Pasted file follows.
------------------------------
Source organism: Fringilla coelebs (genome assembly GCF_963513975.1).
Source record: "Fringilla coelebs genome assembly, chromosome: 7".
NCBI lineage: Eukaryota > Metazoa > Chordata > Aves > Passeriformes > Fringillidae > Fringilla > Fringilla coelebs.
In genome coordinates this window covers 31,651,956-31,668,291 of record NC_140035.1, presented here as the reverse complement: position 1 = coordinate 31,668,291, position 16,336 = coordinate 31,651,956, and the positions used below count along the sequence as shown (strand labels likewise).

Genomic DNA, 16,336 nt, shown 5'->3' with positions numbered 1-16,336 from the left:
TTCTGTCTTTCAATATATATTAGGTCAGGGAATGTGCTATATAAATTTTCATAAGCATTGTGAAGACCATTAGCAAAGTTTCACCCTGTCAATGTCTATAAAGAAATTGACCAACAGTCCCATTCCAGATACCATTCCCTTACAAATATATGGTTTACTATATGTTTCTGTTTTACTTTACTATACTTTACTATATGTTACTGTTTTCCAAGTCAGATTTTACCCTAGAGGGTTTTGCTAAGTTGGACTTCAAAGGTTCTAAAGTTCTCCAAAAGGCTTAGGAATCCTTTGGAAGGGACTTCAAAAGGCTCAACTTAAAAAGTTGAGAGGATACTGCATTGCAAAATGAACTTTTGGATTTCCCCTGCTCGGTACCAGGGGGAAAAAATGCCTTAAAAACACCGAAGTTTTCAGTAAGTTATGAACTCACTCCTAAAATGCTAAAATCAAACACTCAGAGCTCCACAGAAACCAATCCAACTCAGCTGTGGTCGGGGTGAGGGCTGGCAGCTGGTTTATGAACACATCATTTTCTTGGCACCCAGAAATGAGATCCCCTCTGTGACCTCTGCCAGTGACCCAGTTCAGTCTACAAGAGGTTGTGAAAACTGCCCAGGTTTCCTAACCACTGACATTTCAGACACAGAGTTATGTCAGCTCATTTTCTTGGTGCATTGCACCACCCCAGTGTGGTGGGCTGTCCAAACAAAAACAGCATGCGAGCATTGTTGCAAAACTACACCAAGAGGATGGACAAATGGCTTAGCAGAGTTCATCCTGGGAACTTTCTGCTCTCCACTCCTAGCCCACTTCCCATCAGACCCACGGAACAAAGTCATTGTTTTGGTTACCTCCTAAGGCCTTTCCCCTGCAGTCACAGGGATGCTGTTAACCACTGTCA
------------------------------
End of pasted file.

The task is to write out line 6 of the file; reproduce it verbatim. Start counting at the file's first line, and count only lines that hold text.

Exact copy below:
TTCTGTCTTTCAATATATATTAGGTCAGGGAATGTGCTATATAAATTTTCATAAGCATTGTGAAGACCATTAGCAAAGTTTCACCCTGTCAATGTCTATAAAGAAATTGACCAACAGTCCCATTCCAGATACCATTCCCTTACAAATATATGGTTTACTATATGTTTCTGTTTTACTTTACTATACTTTACTATATGTTACTGTTTTCCAAGTCAGATTTTACCCTAGAGGGTTTTGCTAAGTTGGACTTCAAAGGTTCTAAAGTTCTCCAAAAGGCTTAGGAATCCTTTGGAAGGGACTTCAAAAGGCTCAACTTAAAAAGTTGAGAGGATACTGCATTGCAAAATGAACTTTTGGATTTCCCCTGCTCGGTACCAGGGGGAAAAAATGCCTTAAAAACACCGAAGTTTTCAGTAAGTTATGAACTCACTCCTAAAATGCTAAAATCAAACACTCAGAGCTCCACAGAAACCAATCCAACTCAGCTGTGGTCGGGGTGAGGGCTGGCAGCTGGTTTATGAACACATCATTTTCTTGGCACCCAGAAATGAGATCCCCTCTGTGACCTCTGCCAGTGACCCAGTTCAGTCTACAAGAGGTTGTGAAAACTGCCCAGGTTTCCTAACCACTGACATTTCAGACACAGAGTTATGTCAGCTCATTTTCTTGGTGCATTGCACCACCCCAGTGTGGTGGGCTGTCCAAACAAAAACAGCATGCGAGCATTGTTGCAAAACTACACCAAGAGGATGGACAAATGGCTTAGCAGAGTTCATCCTGGGAACTTTCTGCTCTCCACTCCTAGCCCACTTCCCATCAGACCCACGGAACAAAGTCATTGTTTTGGTTACCTCCTAAGGCCTTTCCCCTGCAGTCACAGGGATGCTGTTAACCACTGTCA